It’s no secret that throughout the Cold War, the Soviet Union was India’s ally in the UN Security Council. He understood India’s national security objectives, especially concerning Pakistan and Kashmir.  The Soviet Union also provided economic help and military supplies to India. Indians needed a veto-holding Security Council ally during the Cold War, and that ally was the Soviet Union. But today when it comes to Pakistan and Afghanistan, Russia is more focused on China’s interests than India’s. In the meanwhile, there is evidence that France has stepped in to fill the Russian vacuum. While it took India and France decades to develop a strong economic, security and diplomatic partnership that survived the Cold War and has only become stronger in the last decade or so. And now, France our new closest ally filling the void left by Russia. France happens to be one of the permanent members of the United Nations Security Council, has consistently supported India’s bid for permanent membership in the UNSC.

In the backdrop of the Cold War, France determined that India would be its chosen partner in the Indian Ocean. There have been several agreements that have helped the partnership flourish, such as the Strategic Partnership Agreement of 1998, and the Civil Nuclear Agreement of 2008.

The two also have similar goals when it comes to concerns such as global warming. India is a signatory to the 2015 Paris agreement. As a result, France and India are stepping up their efforts to combat climate change and protect the environment. The Agence Française de Dévelopement (AFD) began working in India in 2008 and has a mandate that focuses on the preservation of public goods around the world. On the sidelines of COP21 in November 2015, France and India together created the International Solar Alliance (ISA), which promotes the use of solar energy. To follow up on its first general assembly, which was held at the end of October 2018, it convened its first founding summit in India in March 2018. “Successful climate action needs access to financial resources and technology. Technology can help countries like India develop sustainably and enable the poor to benefit from it” stated Prime Minister Narendra Modi in his maiden address to the World Sustainable Development Summit. Priorities that France and India have in common include the blue economy and coastal resilience. Through this, they striving to increase their cooperation in marine scientific research and their shared understanding of the oceans.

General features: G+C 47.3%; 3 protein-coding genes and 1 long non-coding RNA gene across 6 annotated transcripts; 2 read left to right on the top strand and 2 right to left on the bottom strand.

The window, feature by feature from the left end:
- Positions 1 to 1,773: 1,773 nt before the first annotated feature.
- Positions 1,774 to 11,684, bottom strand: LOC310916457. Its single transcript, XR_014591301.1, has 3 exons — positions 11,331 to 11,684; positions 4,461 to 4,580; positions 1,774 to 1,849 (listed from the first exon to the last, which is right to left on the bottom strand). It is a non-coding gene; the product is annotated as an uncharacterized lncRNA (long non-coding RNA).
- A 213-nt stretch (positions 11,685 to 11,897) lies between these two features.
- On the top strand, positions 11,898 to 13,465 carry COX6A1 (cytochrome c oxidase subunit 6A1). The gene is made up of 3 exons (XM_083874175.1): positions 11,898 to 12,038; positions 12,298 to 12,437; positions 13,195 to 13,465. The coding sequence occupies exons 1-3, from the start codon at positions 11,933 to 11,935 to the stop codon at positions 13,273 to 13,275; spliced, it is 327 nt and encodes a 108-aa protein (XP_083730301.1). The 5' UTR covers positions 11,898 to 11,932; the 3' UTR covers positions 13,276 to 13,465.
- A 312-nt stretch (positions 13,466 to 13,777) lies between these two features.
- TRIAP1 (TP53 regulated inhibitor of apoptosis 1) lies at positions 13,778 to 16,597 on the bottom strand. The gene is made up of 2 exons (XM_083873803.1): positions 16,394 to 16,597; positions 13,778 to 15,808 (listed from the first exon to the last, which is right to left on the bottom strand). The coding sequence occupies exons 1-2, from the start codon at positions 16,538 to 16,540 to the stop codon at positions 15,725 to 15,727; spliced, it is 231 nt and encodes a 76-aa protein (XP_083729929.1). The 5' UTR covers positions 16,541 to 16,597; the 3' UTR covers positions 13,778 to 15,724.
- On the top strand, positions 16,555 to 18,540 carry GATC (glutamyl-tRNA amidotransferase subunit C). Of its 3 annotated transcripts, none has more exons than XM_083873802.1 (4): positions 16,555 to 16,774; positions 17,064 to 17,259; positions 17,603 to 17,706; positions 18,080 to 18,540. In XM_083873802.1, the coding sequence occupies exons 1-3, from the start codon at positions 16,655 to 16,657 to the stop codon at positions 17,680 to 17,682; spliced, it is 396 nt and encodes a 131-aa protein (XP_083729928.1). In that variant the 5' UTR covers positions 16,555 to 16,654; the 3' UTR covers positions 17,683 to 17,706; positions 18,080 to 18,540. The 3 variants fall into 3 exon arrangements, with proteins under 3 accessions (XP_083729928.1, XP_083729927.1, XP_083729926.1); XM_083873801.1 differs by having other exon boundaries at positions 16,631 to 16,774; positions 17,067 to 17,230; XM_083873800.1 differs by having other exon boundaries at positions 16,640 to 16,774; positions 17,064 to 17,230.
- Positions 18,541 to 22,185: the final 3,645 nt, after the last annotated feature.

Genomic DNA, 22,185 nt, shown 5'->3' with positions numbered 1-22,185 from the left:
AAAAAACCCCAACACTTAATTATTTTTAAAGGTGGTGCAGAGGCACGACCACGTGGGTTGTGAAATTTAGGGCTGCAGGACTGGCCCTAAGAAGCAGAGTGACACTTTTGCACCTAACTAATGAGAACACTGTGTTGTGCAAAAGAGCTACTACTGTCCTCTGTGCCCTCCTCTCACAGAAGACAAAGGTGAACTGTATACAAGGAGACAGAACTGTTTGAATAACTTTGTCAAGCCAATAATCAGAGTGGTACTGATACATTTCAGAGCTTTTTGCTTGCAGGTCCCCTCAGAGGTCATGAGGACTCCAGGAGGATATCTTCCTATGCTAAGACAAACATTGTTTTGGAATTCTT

Image source: Financial Express

It is said that India and France have always stood by each other in difficult times, and the recent COVID-19 scenario has proven the depth of their bond. This bond is especially strong because of the ties between the leaders of the two countries. Meetings with French President Emmanuel Macron and Modi’s participation in the G-7 2019 Biarritz summit add significantly to the bilateral strategic partnership that was established in 1998. The Indian Ministry of External Affairs (MEA) said that Macron’s invitation to PM Modi to G7 meet “reflected the personal chemistry” between the two leaders and “recognised India as a major economic power.” For both India and France, the Modi-Macron partnership could not have come at a better time. Rising tensions between the United States and China, as well as Russia, are swiftly altering geopolitical realities. China’s rapid ascent and the widening gap in national power indices in favour of Beijing have shifted the balance of power in India’s neighbourhood.

In the road ahead France, which sought strategic autonomy within the framework of US alliances, and India, which has respected its independent foreign policy, are suitable allies informing the new coalitions for an uncertain era, we believe. French engagement with Europe on global issues brings up new opportunities, especially in the wake of BREXIT’s uncertainty in the region. It is hoped that India’s new ties with France, Germany and other like-minded countries, such as Japan, will have a greater impact on the world arena.

The views and opinions expressed in this article are those of the author and do not necessarily reflect the views of The Kootneeti Team

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Anshuman Hazarika

Anshuman Hazarika is an Intern at The Kootneeti